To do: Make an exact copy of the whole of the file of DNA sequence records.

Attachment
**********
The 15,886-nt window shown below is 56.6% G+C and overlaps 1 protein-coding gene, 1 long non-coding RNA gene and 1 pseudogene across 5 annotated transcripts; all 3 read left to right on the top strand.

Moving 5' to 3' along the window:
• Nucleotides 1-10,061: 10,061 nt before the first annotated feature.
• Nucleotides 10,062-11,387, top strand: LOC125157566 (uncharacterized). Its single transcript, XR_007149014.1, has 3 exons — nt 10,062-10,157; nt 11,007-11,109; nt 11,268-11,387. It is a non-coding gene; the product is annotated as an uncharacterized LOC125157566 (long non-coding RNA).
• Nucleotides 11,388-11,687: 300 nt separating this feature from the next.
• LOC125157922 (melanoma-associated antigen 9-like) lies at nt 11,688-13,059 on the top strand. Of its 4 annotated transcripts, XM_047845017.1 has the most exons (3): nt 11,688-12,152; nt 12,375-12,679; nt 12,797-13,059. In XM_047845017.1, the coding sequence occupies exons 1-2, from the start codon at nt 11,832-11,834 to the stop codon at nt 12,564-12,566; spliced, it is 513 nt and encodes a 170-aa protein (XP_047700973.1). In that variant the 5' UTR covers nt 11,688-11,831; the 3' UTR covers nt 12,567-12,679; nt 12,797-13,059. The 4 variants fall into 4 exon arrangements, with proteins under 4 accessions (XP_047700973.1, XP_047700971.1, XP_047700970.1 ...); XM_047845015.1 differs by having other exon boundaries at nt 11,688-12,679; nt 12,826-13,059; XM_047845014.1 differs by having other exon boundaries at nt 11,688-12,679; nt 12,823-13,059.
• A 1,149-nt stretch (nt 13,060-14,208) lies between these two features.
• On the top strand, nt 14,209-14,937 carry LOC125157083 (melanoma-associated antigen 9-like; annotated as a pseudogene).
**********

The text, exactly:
The 15,886-nt window shown below is 56.6% G+C and overlaps 1 protein-coding gene, 1 long non-coding RNA gene and 1 pseudogene across 5 annotated transcripts; all 3 read left to right on the top strand.

Moving 5' to 3' along the window:
• Nucleotides 1-10,061: 10,061 nt before the first annotated feature.
• Nucleotides 10,062-11,387, top strand: LOC125157566 (uncharacterized). Its single transcript, XR_007149014.1, has 3 exons — nt 10,062-10,157; nt 11,007-11,109; nt 11,268-11,387. It is a non-coding gene; the product is annotated as an uncharacterized LOC125157566 (long non-coding RNA).
• Nucleotides 11,388-11,687: 300 nt separating this feature from the next.
• LOC125157922 (melanoma-associated antigen 9-like) lies at nt 11,688-13,059 on the top strand. Of its 4 annotated transcripts, XM_047845017.1 has the most exons (3): nt 11,688-12,152; nt 12,375-12,679; nt 12,797-13,059. In XM_047845017.1, the coding sequence occupies exons 1-2, from the start codon at nt 11,832-11,834 to the stop codon at nt 12,564-12,566; spliced, it is 513 nt and encodes a 170-aa protein (XP_047700973.1). In that variant the 5' UTR covers nt 11,688-11,831; the 3' UTR covers nt 12,567-12,679; nt 12,797-13,059. The 4 variants fall into 4 exon arrangements, with proteins under 4 accessions (XP_047700973.1, XP_047700971.1, XP_047700970.1 ...); XM_047845015.1 differs by having other exon boundaries at nt 11,688-12,679; nt 12,826-13,059; XM_047845014.1 differs by having other exon boundaries at nt 11,688-12,679; nt 12,823-13,059.
• A 1,149-nt stretch (nt 13,060-14,208) lies between these two features.
• On the top strand, nt 14,209-14,937 carry LOC125157083 (melanoma-associated antigen 9-like; annotated as a pseudogene).